At first sight, the “justice” of NGT’s case is powerful: after all, it does not seem right that the consignor retains the 198 pumps (the goods sold) as well as the Rs. 3,61,000 (the sale proceeds) or that in effect NGT had paid the consignee what in truth was the liability of the consignor (assuming that the consignee was entitled to reject the goods as defective). Yet, on closer analysis, there are considerable difficulties: for one, even assuming that the first and second elements of a claim in unjust enrichment are satisfied (enrichment and “at the expense of”), there is no obvious unjust factor that is attracted – NGT did not return the 198 pumps to the consignor under a “mistake”; nor was there a “failure of consideration” unless it is said that the “basis” of the return of goods was that the NGT would not be liable to the consignee. It may also be that NGT had “discharged” a “debt” owed by the consignor to the consignee in respect of the defective goods and that this was sufficient for it to claim in restitution from the consignor. In both of these cases, however, the Court would have had to consider difficult questions of law; in the first case the true scope of the unjust factor of failure of consideration and in the second whether it is at all possible for X to discharge A’s debt to B without A’s consent, and even if it is, whether “free acceptance” is a recognised unjust factor. If the Court had answered either question against the claimant, it would have had to reject the claim, no matter how “unfair” or “unjust” it appears to allow NGT what appears to be a windfall.
The Supreme Court decided that the consignor was liable to either return the 198 pumps to NGT or pay its realisable value. It gave the following reasons:
If the damaged monoblock pumps are not returned by respondent No.3 to the appellant or if the value of the damaged monoblock pumps realized by respondent No.3 are not paid to the appellant, respondent No.3 would stand unjustly enriched. To quote Lord Wright in Fibrosa Spolka Akcyjna v. Fairbairn Lawson Combe Barbour Ltd. [(1942) 2 ALL ER 122 (HL)]:"......Any civilized system of law is bound to provide remedies for cases of what has been called unjust enrichment or unjust benefit, that is, to prevent a man from retaining the money of, or some benefit derived from, another which it is against conscience that he should keep. Such remedies in English law are generically different from remedies in contract or in tort, and are now recognized to fall within a third category of the common law which has been called quasi-contract or restitution.”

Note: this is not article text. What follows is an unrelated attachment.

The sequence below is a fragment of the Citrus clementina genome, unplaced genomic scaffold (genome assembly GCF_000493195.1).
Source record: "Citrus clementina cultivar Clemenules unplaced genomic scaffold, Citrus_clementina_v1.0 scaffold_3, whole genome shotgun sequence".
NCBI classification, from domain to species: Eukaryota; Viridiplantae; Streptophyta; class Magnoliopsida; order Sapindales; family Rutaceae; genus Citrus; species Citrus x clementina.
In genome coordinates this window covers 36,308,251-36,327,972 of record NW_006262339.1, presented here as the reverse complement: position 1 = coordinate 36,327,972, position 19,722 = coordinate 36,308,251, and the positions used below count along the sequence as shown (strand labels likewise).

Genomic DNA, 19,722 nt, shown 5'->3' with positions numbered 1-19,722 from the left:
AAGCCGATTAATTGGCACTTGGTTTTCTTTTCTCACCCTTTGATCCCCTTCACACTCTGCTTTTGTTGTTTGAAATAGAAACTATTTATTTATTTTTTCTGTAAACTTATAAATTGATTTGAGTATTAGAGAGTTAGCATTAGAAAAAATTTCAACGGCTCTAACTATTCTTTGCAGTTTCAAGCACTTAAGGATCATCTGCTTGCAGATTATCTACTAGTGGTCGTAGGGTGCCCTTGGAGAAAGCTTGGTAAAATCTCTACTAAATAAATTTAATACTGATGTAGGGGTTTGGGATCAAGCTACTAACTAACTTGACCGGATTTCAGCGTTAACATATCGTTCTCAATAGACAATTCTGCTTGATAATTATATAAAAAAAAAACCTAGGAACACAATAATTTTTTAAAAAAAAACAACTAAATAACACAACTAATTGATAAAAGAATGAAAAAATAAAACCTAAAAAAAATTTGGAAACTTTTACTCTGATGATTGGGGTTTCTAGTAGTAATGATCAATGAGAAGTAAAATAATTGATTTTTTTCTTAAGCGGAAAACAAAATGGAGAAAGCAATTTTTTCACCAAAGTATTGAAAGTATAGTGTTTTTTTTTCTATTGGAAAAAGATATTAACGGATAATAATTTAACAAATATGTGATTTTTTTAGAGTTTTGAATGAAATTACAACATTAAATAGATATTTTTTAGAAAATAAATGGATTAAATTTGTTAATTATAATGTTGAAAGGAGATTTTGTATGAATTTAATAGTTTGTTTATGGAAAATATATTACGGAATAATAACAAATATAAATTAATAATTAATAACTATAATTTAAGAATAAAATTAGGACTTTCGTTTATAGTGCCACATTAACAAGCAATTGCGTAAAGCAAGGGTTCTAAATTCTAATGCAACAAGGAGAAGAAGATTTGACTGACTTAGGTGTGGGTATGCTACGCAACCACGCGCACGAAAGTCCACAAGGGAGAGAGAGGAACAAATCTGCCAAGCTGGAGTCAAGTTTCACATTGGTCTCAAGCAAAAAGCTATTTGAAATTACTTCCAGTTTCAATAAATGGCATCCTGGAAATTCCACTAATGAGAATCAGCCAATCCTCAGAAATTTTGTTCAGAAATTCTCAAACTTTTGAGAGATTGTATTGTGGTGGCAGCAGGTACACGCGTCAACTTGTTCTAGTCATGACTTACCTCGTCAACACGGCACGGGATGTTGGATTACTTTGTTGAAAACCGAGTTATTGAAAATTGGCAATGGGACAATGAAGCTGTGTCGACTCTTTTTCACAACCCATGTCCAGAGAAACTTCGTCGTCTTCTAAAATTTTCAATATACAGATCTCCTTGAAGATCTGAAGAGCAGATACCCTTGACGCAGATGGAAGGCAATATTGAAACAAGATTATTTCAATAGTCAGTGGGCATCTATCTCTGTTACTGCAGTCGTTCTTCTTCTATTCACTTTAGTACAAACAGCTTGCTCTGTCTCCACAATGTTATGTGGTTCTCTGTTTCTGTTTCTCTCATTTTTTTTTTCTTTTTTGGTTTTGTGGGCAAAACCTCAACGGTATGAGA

It is submitted, with great respect, that this analysis is not persuasive. For one, the Supreme Court did not consider what the unjust factor (if any) might be; nor did it, with respect, apply Lord Wright’s observations accurately. Far from holding that any enrichment that appears to be unjust on the facts of the case attracts the principle of unjust enrichment, Lord Wright’s observations in Fibrosa v Fairbairn actually represent a landmark in the English law of unjust enrichment, for it was this case that discarded what has subsequently been called the “heresy” of Chandler v Webster  1 KB 493, in which Collins MR had held that “consideration” for the purposes of failure of consideration is to be understood as “consideration” in a contractual sense, with the result that there is no failure of consideration even when a contract is frustrated (because the “promise” to perform has not failed; only the performance of the promise has). In Fibrosa, Lord Wright recognised that “consideration” for the purposes of the law of unjust enrichment normally refers to failure of the performance of the promise (as opposed to the promise itself), and it is a passage from this speech that the Supreme Court has quoted above. However, in Fibrosa, there clearly was a failure of consideration since a contract had been frustrated, whereas in Nagpur Golden Transport, failure of consideration could not have been invoked unless it was shown that the “basis” or “purpose” (construed objectively) of the delivery of goods by NGT to the consignor was that the consignor would return those goods in the event NGT found itself liable to pay damages to the consignee. Since the matter has now been remanded to the Consumer Forum on a question of fact, it appears that the Supreme Court has approved a claim in unjust enrichment without finding that there is an unjust factor, which, with respect, is not correct.
We wish our readers a happy new year.
* It is necessary to use the expression “restitution for unjust enrichment” to distinguish it from “restitution for wrongs” ie cases in which the remedy is still gain-based, but founded on a wrong as opposed to unjust enrichment.